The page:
What is end-of-life planning?

Woman dressed in white sitting at a computer talks on the phone.

End-of-life planning, also known as advance care planning, is the steps that a person takes to prepare for their funeral, burial and possibly any terminal illnesses that precede them. Some of the steps that will be taken typically include completing a living will, estate planning, setting up a healthcare policy, preplanning a funeral and detailing their final wishes. 

Of course, each situation is as unique as the individual themselves, so the planning process may include other preparatory steps. In this user-friendly guide, you’ll learn the essential facts about end-of-life planning. After all, planning for the future is one of the greatest gifts you can offer your loved ones, so that they won’t have to carry a burden when you die.

Why end-of-life planning is important

End-of-life planning is about making very important decisions so that your family won’t have to do it down the road. It’s about getting your affairs in order to prepare for when you die in the future. Some of these important decisions include detailing the bequest or sale of your property, getting your healthcare and life insurance policies ready, organizing your finances and so on.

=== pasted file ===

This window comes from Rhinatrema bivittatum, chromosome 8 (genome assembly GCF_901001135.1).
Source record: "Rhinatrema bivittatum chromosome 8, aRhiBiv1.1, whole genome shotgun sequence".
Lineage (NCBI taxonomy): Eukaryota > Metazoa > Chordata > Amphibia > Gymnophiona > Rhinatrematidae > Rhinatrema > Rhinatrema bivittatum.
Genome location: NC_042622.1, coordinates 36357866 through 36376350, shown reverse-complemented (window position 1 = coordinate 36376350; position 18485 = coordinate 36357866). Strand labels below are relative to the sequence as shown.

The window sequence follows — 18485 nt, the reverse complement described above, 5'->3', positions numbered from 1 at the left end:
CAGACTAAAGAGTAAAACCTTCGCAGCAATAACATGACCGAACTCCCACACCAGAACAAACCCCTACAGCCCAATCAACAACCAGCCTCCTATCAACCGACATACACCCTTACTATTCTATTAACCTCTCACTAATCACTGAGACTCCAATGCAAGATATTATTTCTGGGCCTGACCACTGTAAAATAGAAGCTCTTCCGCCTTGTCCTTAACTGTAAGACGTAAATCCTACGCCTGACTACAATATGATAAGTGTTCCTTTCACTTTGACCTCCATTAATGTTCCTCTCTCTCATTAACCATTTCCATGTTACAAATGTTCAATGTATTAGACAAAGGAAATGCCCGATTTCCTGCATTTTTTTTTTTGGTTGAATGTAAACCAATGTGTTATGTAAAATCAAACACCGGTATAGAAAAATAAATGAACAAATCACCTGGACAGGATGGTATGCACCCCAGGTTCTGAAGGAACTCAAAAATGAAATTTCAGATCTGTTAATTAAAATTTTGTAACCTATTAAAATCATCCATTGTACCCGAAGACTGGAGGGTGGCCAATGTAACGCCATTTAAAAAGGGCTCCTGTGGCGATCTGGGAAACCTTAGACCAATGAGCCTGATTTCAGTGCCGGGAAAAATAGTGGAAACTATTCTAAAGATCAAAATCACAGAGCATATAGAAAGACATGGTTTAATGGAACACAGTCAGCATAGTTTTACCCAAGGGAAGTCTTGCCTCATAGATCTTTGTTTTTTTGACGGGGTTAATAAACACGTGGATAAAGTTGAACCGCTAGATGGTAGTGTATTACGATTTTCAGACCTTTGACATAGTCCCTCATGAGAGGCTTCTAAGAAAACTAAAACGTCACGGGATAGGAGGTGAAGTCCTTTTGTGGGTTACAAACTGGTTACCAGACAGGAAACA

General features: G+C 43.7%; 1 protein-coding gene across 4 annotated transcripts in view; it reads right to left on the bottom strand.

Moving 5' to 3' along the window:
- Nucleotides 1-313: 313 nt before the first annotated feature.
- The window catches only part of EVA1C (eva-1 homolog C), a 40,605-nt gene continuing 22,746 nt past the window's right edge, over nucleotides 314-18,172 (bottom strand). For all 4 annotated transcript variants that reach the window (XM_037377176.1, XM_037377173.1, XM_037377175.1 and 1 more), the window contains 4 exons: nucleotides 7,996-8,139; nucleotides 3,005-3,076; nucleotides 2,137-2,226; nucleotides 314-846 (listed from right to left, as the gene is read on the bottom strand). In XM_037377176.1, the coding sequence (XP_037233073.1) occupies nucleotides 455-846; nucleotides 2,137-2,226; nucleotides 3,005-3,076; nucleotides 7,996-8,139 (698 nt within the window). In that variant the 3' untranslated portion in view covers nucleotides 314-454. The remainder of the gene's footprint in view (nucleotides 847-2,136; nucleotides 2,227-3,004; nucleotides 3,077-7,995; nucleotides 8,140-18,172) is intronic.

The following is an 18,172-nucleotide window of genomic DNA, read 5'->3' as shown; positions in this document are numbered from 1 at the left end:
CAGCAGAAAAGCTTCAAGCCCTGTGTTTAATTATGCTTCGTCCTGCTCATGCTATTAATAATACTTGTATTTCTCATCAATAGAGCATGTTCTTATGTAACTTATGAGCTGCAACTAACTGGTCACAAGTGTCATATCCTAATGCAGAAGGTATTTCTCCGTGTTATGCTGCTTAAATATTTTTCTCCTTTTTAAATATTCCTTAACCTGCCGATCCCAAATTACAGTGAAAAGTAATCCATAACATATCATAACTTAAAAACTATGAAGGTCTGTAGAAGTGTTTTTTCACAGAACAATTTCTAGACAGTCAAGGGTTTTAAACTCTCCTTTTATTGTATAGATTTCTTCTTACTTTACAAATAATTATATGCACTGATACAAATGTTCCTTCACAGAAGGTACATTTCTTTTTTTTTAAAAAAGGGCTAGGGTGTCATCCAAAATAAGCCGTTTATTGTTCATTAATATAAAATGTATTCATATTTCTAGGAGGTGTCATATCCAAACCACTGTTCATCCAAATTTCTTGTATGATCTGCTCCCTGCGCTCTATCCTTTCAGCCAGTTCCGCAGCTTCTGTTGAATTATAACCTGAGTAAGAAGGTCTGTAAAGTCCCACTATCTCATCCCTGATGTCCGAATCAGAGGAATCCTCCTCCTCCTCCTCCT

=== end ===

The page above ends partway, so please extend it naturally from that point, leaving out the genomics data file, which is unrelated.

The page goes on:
When you create an end-of-life plan, you will be able to relieve your family members of a huge burden. Think of this as your final gift for family and other loved ones. You don’t want to wait until you’re in your last years, because you could be experiencing terminal illness that leaves you incapacitated or lacking energy to handle these stressful yet important tasks. You might not have the capacity to express your final wishes about how you want your funeral arrangements to be. 

That’s why end-of-life planning is essential and it’s important to do it now. In particular, it’s imperative to create, organize, store and notarize legal documents that pertain to end-of-life planning, such as life insurance policies, financial documents, your will and testament, and others.